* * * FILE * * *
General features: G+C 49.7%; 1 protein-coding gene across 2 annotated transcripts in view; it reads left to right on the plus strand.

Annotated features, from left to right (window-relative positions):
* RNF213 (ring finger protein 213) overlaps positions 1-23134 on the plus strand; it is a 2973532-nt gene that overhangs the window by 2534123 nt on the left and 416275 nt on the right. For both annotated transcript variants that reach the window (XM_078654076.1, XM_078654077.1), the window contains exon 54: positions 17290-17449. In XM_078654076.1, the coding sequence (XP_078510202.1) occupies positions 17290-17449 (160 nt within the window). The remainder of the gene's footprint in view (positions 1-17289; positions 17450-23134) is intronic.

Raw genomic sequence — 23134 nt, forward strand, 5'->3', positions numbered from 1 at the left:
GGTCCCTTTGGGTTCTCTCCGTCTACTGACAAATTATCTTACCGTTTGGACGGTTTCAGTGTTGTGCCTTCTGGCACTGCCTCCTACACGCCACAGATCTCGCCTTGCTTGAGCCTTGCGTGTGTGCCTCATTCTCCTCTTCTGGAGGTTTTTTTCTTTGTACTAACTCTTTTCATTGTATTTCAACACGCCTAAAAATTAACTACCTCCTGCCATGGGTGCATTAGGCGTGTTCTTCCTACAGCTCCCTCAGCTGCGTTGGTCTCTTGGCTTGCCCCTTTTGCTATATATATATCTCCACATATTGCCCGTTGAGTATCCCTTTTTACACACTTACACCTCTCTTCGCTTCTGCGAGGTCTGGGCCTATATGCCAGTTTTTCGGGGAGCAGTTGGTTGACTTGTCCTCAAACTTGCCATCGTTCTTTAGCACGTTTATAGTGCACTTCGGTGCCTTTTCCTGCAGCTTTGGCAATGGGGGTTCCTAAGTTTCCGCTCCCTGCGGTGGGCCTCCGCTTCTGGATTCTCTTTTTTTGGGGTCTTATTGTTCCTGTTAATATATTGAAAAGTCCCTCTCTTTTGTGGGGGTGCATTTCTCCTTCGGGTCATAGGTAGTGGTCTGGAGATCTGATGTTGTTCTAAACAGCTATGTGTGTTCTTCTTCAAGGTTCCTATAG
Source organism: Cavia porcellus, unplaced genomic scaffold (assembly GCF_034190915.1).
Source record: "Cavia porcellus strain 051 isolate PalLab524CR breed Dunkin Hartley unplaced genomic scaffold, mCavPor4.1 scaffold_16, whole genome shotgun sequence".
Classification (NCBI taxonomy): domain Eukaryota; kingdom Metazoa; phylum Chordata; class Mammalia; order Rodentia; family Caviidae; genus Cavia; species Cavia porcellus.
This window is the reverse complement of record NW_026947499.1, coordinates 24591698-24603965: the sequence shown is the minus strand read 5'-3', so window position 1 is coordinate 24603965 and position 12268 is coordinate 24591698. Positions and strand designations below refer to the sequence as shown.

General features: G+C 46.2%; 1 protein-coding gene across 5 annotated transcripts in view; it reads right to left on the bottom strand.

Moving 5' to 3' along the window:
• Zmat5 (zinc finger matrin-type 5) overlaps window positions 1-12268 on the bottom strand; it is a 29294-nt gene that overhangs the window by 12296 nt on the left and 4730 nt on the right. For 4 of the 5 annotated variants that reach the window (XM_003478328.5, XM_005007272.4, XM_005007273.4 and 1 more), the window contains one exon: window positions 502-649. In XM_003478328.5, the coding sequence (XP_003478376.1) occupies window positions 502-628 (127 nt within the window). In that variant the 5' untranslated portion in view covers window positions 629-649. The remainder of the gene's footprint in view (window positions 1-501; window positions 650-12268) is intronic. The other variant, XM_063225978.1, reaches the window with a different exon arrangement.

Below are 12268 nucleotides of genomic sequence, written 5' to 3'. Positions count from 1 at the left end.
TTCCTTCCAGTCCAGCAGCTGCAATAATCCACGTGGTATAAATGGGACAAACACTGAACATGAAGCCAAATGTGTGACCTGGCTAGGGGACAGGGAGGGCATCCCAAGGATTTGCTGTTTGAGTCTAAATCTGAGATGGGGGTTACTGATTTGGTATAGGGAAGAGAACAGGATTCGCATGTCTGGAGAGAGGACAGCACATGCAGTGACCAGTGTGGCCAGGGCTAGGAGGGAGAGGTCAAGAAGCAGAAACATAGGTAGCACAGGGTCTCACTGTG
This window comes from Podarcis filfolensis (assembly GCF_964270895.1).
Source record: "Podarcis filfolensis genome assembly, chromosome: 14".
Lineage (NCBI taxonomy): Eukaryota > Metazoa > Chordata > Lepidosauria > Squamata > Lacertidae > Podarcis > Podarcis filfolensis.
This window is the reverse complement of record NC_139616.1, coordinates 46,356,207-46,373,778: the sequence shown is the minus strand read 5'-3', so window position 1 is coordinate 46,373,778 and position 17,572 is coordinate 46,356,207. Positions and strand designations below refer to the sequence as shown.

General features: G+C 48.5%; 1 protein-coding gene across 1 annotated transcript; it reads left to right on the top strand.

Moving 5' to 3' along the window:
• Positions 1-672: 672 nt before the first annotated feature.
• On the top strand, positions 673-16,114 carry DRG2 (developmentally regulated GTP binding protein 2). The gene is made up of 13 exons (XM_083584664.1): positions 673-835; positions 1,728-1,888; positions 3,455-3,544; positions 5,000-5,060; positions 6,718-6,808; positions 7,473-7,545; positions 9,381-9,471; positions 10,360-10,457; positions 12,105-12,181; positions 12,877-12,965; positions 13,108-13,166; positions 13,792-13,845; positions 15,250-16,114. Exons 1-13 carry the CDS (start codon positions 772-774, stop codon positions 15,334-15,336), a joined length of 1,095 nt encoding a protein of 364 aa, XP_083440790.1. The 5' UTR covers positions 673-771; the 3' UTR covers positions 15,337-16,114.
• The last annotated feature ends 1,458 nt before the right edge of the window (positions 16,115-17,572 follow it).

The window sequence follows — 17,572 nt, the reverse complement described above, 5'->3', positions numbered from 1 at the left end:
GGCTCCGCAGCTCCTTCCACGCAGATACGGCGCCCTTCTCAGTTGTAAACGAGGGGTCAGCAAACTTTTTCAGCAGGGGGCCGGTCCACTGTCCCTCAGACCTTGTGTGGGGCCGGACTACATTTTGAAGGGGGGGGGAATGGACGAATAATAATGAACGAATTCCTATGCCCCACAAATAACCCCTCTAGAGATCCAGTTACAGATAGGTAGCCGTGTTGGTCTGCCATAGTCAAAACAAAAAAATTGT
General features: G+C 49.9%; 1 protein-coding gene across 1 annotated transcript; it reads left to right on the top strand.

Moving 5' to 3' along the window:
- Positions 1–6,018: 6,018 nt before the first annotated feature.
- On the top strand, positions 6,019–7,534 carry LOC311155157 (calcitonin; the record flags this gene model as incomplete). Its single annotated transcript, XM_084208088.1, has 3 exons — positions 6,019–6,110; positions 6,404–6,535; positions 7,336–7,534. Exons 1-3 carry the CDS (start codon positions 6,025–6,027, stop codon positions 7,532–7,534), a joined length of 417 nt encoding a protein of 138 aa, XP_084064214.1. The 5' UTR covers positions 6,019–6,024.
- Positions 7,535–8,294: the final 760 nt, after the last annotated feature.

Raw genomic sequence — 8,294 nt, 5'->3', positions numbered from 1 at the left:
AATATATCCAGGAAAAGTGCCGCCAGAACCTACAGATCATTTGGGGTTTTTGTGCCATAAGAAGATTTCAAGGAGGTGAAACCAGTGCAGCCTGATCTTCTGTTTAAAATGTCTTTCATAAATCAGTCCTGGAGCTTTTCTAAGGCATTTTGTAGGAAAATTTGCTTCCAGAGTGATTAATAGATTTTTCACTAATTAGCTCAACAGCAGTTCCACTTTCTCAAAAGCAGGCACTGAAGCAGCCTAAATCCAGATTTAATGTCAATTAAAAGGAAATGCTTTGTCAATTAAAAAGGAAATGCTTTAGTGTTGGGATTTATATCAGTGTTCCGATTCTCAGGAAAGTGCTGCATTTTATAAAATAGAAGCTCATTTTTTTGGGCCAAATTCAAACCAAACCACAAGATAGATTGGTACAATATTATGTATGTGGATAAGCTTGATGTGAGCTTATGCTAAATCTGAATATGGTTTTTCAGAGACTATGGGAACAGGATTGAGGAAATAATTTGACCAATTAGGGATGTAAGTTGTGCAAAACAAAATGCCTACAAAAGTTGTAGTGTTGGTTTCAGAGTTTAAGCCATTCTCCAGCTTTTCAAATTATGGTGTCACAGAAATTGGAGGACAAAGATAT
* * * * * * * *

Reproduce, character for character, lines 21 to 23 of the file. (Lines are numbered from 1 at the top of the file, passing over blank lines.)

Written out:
• Positions 1-672: 672 nt before the first annotated feature.
• On the top strand, positions 673-16,114 carry DRG2 (developmentally regulated GTP binding protein 2). The gene is made up of 13 exons (XM_083584664.1): positions 673-835; positions 1,728-1,888; positions 3,455-3,544; positions 5,000-5,060; positions 6,718-6,808; positions 7,473-7,545; positions 9,381-9,471; positions 10,360-10,457; positions 12,105-12,181; positions 12,877-12,965; positions 13,108-13,166; positions 13,792-13,845; positions 15,250-16,114. Exons 1-13 carry the CDS (start codon positions 772-774, stop codon positions 15,334-15,336), a joined length of 1,095 nt encoding a protein of 364 aa, XP_083440790.1. The 5' UTR covers positions 673-771; the 3' UTR covers positions 15,337-16,114.
• The last annotated feature ends 1,458 nt before the right edge of the window (positions 16,115-17,572 follow it).